They argue that the duty of the media is to inform and so publishing these images is part of the media duty. Some of the arguments for the publishing are out rightly fallacious. The argument that publishing those images is just a duty of the media conveniently ignores the fact that the media also fails to perform their duty if what they publish is repulsive and disgusting to the audience. Just like images of the dead or fatally wounded people from accidents are not supposed to be published so are images of the fatally wounded and dead soldiers. The argument that showing dead or dying soldiers’ images is respectful cannot be far from the truth. If the American media were interested in honouring our soldiers as heroes, they would do so when the soldiers are alive.
We do not see the media airing the interviews of soldiers to learn about the sacrifices they make in the line of duty. Waiting until someone dies to air his or her problems is both disrespectful and out of order. The argument that reality is nasty and the public shhould be ready to see it as it is and that the images depict the true cost of the wars appear to be sensible until one thinks about the family of the dead soldier. This is the major reason why the pictures of the dying and dead soldiers should not be published. Fundamentally, images of injured or killed soldiers ought not to be published in the media for the seemingly simple reason that it is disrespectful to them and their mourning relatives.
No one needs to attract public pity in his or her grief, casket or grave. Americans should already be aware of the risks and horrors soldiers have to deal in war times from the earlier wars records like the World Wars and other wars. They should also honour the soldiers in their life times. No one would like to open a year-old newspaper only to find the images of their departed loved ones moments before they died. This will just bring back the grief. The media should just report the number of war casualties, and that will solve the worries of those who argue for the publishing of the gory images.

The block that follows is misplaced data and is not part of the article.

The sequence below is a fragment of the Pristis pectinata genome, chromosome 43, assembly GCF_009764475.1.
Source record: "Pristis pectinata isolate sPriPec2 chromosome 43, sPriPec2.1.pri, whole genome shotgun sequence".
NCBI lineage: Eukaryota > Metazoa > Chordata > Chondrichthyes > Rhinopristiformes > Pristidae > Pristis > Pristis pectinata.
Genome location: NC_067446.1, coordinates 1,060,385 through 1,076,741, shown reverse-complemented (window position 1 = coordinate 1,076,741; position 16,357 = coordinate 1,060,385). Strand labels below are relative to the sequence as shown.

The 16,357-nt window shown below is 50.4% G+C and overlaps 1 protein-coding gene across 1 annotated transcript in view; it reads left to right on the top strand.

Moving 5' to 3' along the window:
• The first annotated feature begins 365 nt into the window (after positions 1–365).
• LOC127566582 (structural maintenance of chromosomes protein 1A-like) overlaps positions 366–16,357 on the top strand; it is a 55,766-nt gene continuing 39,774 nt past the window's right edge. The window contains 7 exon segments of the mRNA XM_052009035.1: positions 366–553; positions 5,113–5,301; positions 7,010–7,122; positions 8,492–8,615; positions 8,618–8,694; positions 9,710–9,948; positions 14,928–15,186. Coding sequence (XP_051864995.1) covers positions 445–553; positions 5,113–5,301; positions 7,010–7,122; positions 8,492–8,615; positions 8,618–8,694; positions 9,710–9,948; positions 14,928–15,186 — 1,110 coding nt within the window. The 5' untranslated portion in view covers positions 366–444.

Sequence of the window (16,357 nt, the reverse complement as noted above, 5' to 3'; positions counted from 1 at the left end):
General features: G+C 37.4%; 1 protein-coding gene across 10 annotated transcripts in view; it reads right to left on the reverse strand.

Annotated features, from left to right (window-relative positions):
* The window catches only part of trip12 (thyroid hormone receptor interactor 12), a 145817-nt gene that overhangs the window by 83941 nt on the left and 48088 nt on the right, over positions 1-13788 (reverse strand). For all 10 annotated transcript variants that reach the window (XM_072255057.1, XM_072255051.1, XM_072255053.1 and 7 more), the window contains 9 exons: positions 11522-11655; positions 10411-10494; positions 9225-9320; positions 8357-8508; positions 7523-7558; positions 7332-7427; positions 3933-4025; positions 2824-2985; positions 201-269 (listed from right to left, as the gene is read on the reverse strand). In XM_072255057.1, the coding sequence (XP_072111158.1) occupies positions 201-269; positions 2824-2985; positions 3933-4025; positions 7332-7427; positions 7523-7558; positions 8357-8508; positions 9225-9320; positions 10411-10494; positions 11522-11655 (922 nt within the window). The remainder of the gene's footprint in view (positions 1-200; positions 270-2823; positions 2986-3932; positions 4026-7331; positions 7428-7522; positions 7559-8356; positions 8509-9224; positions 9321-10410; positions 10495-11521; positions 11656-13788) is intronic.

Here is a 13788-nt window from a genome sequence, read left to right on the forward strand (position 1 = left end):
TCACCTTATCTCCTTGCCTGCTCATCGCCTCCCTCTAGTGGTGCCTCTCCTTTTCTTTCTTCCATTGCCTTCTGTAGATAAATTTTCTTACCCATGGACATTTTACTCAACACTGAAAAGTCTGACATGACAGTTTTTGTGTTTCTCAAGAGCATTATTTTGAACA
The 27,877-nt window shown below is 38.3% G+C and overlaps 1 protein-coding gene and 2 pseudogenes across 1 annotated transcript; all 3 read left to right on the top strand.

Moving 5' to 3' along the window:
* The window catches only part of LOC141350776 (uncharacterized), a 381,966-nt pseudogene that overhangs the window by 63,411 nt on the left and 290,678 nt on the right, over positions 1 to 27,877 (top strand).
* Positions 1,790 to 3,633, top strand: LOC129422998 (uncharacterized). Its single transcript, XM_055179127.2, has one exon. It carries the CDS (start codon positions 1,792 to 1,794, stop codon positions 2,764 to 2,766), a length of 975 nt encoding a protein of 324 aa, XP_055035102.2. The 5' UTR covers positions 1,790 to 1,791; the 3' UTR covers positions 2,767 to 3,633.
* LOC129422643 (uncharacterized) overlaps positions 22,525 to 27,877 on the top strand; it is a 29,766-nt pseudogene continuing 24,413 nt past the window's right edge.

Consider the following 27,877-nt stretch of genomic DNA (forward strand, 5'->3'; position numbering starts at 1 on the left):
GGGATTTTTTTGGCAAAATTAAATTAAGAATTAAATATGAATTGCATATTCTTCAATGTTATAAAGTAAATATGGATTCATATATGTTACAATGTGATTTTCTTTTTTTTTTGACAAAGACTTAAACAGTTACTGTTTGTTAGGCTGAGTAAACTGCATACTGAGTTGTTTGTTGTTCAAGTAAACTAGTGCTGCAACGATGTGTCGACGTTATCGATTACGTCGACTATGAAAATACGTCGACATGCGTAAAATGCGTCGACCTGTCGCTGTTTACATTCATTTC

The second reason why the images should not be published since it could have the undesirable effect on the soldiers who are at war. As the Taliban sees the images, they will be celebrating their heroic acts. At the same time, our soldiers and the family of the departed or injured soldier will be lamenting the loss. As the Taliban ‘dance’ over the picture it will give them more morale and the American soldiers, after seeing the picture, will be dealt a psychological blow. It is not as if the media want the soldiers to lose the war (which means more casualties) even when we all are against its waging. There is no point of trying to show images of dead soldiers in Afghanistan and Iraq or elsewhere since the public is already away of what a war is all about.
The media should be sensitive to the relatives of the dead (Sabine, 2007) heroes and the public who are do not want to confirm the death of a soldier through showing them pictures of dead soldiers leave alone the circumstances of their death.